The minister of internal affairs, Maroni, stated that security could be guaranteed. Nine days before the visit to La Maddalena, Berlusconi put the decision for debate in the cabinet, where it was surprisingly well received, despite comments from foreign minister Frattini, just a week before, that re-locating the meeting was simply impossible.

Alteo Matteoli, minister of infrastructure in Berlusconis fourth cabinet vetoed any surprise decision and said: “Re-locating the G8 meeting is not plausible”. Shortly later he was forced to admit through gritted teeth that this had been a political statement.

The ministers of defence and internal affairs immediately began to inspect the region and the re-location of the G8 office also began immediately. The fact that the city centre of L’Aquila has been blocked since the earthquake has proved useful for security planing because the barracks are only accessible from one side.

Sardinian politicians have criticised the governments decision. Rome has assured them that after the 500 million Euro re-construction of La Maddalena, the region will possess a centre for summits and conferences in the Mediterranean which will be unequalled. In an interview with La Repubblica (9), chief of civil defence Bertolaso said that the greatest projects in the area of rejuvenation and tourist improvement will take place on Sardinia.

Through local demonstrations against the meeting in La Maddalena and its relocation in the earthquake ridden area in the middle of Italy, Italy seems to intend to provide the G8 with renewed popularity. In recent years massive protests were regular at the meetings, repeatedly marked by large and wide participation.

In 2001 the demonstrators defended themselves against massive police attacks in a registered demonstration in Genoa. A short while later the 21 year old Carlo Giuliani was shot by a member of the Carabinieri forces. The opposition of the critical movement against globalisation led to far-reaching compartmentalisation and exclusion from large spaces, not specified as protest zones.

The 2009 meeting is supposed to keep an official image, internally and externally, of being “more simple and serious”. First and foremost they want to reduce the number of delegates. In spite of announced (10) moderation, the conference facilities in Coppito will not suffice for all the delegations’ meetings.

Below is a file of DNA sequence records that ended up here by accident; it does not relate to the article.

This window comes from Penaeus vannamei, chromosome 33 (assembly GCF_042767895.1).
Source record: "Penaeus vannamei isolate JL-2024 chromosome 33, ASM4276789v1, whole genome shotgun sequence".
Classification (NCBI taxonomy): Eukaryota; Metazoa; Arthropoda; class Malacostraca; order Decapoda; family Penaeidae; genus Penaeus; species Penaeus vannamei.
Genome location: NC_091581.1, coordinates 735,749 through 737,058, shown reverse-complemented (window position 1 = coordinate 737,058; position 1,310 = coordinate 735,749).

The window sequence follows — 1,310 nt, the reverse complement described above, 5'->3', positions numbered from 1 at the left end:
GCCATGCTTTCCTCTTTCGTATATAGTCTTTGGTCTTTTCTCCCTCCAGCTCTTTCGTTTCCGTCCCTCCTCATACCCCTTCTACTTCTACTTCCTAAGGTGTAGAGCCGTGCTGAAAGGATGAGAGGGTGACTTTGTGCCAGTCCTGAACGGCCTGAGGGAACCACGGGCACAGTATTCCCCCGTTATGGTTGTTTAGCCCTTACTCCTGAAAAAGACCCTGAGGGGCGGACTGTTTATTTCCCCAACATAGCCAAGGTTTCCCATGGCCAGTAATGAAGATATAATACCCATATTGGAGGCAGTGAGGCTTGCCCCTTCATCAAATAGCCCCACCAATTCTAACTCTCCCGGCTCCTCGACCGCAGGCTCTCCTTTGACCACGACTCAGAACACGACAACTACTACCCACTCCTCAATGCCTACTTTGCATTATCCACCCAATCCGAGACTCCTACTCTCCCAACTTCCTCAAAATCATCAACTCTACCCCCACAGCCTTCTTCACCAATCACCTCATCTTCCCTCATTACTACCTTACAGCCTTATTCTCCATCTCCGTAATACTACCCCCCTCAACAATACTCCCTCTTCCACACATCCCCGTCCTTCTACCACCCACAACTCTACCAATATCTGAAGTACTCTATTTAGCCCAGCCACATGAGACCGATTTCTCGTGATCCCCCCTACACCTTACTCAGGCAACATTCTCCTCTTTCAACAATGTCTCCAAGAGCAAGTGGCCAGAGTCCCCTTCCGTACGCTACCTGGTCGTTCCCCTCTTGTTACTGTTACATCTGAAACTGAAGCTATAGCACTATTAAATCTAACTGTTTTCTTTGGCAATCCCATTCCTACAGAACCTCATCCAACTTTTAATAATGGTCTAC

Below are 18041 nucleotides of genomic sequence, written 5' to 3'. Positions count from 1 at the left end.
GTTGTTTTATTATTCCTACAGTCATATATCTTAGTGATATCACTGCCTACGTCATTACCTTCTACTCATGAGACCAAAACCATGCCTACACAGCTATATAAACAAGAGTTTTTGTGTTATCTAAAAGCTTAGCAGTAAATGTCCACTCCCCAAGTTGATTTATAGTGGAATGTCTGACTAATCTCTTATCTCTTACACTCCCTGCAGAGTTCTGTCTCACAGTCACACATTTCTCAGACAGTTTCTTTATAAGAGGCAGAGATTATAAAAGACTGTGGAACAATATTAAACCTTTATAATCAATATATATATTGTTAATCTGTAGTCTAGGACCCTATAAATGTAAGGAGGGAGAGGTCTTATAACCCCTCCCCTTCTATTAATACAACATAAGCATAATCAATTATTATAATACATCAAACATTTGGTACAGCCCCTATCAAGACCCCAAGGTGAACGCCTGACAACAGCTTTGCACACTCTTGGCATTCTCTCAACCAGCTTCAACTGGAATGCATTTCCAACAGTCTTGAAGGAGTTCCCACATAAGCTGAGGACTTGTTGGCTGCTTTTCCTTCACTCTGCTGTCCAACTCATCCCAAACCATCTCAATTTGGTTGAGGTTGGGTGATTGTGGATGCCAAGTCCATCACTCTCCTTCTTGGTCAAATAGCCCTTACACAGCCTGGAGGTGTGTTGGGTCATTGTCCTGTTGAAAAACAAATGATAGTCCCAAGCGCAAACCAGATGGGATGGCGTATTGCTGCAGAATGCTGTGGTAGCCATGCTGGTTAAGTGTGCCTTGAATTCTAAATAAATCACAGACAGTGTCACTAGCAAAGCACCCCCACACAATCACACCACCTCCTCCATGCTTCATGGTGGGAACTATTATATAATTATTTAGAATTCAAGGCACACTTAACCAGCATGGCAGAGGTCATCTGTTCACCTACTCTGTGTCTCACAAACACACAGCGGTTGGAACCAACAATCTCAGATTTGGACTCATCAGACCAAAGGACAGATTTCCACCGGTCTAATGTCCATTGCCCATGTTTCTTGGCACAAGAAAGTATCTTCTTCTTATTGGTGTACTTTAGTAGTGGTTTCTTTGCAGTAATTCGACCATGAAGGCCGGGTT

Whether the extensive 1000 strong US delegation will be reduced or not is still uncertain. “220 millions will be saved, which had already been intended for La Maddalena” Berlusconi announced, to explain the relocation to L’Aquila. All in all the undertaking of the G8 meeting in La Maddalena was supposed to cost some 400 million Euro.

It is unclear what will happen with the 180 millions left: will they be used to conclude measures already started in Sardinia, or will they in fact serve the victims of the catastrophe as Berlusconi’s government promised?

“In La Maddalena the security costs proposed were 118 millions, where two ships would have had to be rented to host the 3000 accredited journalists. With the relocation to L’Aquila these numbers will be reduced to an amount which will hardly count. The costs which will fall on us, item by item, are for interpreters, promotion, and the light adjustment constructions of Guidice-casern in Coppito. A contract which could lie between 10 and 30 million Euro”. – Bertolaso, Chief of Civil Defence (11).

Approval from participating governments

The relocation of the meeting surprised many. The location of La Maddalena was imposed by Berlusconi’s predecessor, Prodi. After the April 2008 election Berlusconi, well known for his use of symbolic power behind the scenes, tried to move the meeting into a more attractive place. Naples and Milan were mentioned, as well as Berlusconi’s own surroundings of the Costa Smeralda. All proposals were dismissed by the chief of Civil Defence Bertolaso, on security grounds.